In summary, most patients’ problems with medication adherence, if identified and probed, may be correctable with clinician diligence and advice. Clinician strategies for correcting medication nonadherence in a patient may be as simple as talking with the patient about things to do to overcome individual challenges. On the other hand, structured psychosocial interventions may aid in alleviating medication nonadherence beyond what can be achieved via a continued monitored basis or clinicianpatient dialogue.
Medical management is a manualbased, 13,18 minimally intensive intervention that can be employed by private, office-based medical practitioners. The goal of MM is to support the use of pharmacotherapy while providing individualized advice to patients to help them stop drinking. In addition, the MM clinician creates a dialogue with the patient meant to specifically increase medication adherence across treatment. All of this is done in a supportive atmosphere that conveys optimism for recovery.
The initial MM visit requires almost an hour to complete and involves reviewing results of the initial evaluation with emphasis on drinking-related problems and need for treatment. It includes patient education on alcohol dependence and the rationale for treating this disorder with medication. The clinician also gives the patient instructions on dosing and side-effect management, constructs a medication adherence plan for the patient to follow, and provides referral to local support groups. The plan for follow-up MM visits is also reviewed at the initial visit. Follow-up visits (lasting 15 to 30 minutes) involve a brief check of the patient’s medical status, as well as the patient status regarding drinking and pill-taking. Advice given at followups is tailored to the current status of the patient.
Alcohol dependence is a treatable disease, but the proportion of affected individuals who come to treatment is less than 30%. The low proportion of patients seeking treatment may be due in part to the fact that successful treatment recovery rates, while notable, still leave a large number of treated people who rapidly relapse. In the last decade, advanced knowledge of the neurobiology of addiction plus the FDA approval of new medications for treating alcohol dependence provide some optimism that pharmacotherapy may be a valuable part of treatment for decreasing heavy drinking and maintaining abstinence and sobriety in many cases.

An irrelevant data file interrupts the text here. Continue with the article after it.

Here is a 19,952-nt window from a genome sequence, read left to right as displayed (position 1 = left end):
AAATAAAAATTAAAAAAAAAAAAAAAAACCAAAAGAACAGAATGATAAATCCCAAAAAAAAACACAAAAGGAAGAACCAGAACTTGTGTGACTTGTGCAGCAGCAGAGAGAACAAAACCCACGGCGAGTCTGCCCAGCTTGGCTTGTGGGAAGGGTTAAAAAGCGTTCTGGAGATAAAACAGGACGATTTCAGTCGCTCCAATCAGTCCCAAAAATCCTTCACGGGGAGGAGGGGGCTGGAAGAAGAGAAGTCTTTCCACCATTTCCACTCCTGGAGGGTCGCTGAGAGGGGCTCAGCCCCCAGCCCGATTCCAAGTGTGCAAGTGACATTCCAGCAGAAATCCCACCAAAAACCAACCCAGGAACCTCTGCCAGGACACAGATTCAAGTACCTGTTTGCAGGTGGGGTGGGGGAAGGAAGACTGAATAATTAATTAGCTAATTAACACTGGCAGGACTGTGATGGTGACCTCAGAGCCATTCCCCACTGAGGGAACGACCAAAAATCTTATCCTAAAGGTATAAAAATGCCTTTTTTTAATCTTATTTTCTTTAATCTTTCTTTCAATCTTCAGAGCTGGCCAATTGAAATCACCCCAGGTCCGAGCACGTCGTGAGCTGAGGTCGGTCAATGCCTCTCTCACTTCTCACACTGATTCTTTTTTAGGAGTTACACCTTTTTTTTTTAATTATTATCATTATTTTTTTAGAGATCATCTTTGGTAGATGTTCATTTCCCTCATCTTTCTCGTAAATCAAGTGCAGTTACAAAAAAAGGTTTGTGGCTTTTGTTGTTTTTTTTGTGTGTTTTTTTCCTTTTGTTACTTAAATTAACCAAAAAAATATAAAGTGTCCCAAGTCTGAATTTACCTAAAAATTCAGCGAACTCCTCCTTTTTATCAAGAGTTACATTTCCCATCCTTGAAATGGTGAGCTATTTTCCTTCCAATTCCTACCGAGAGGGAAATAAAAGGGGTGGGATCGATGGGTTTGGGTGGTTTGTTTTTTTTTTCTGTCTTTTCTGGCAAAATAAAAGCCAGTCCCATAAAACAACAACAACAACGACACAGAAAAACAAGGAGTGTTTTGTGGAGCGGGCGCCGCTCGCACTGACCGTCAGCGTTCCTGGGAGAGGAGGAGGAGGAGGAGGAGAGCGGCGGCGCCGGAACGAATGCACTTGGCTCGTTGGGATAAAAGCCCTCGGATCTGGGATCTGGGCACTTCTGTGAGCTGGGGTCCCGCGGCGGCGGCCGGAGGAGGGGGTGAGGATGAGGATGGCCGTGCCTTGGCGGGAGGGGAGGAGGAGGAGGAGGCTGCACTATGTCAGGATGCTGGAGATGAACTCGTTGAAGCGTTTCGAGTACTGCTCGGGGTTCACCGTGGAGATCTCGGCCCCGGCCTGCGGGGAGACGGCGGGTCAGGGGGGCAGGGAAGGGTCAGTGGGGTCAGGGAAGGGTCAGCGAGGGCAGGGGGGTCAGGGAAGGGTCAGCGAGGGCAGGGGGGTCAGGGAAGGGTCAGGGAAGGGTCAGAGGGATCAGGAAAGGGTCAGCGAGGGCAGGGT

Nonetheless, there are still challenges, with the primary barrier to successful treatment response being that a formidable number of patients tend to skip doses or stop their medication altogether for a variety of reasons. This, of course, ultimately compromises chances for a good treatment response. The most recent FDA-approved pharmacotherapy, however, is a long-acting, once-a-month injection that relieves patients of the daily decision to take their medication, as well as for the need for clinician monitoring of patients’ pill adherence. This type of delivery system also aids the physician in evaluating the patient’s response to treatment, i.e., in the initial clinical trial, positive changes in reducing alcohol use and craving were seen as early as the first injection in most patients.
An accumulation of clinical trial results have now indicated that following detoxification for alcohol dependence, initiating pharmacotherapy (FDAapproved for alcohol dependence) with counseling in the rehabilitation/recovery phase to treat alcohol dependence is very important to consider if we wish to provide recovery to more of our patients and, hopefully, attract more alcoholdependent patients to seek treatment. As new advances that change standard treatment unfold, it is essential to be attuned and prepared for the challenges that pharmacotherapy brings to our patients as we move forward with innovative addiction treatment in the 21st century.
The author, Dr. Pettinati, is professor of psychiatry and director of the division of treatment research in the Center for the Studies of Addiction at the University of Pennsylvania School of Medicine. Dr. Pettinati’s co-author, Ms. Gallis, is a research assistant and the regulatory and monitoring coordinator at the Center for the Studies of Addiction at the University of Pennsylvania School of Medicine.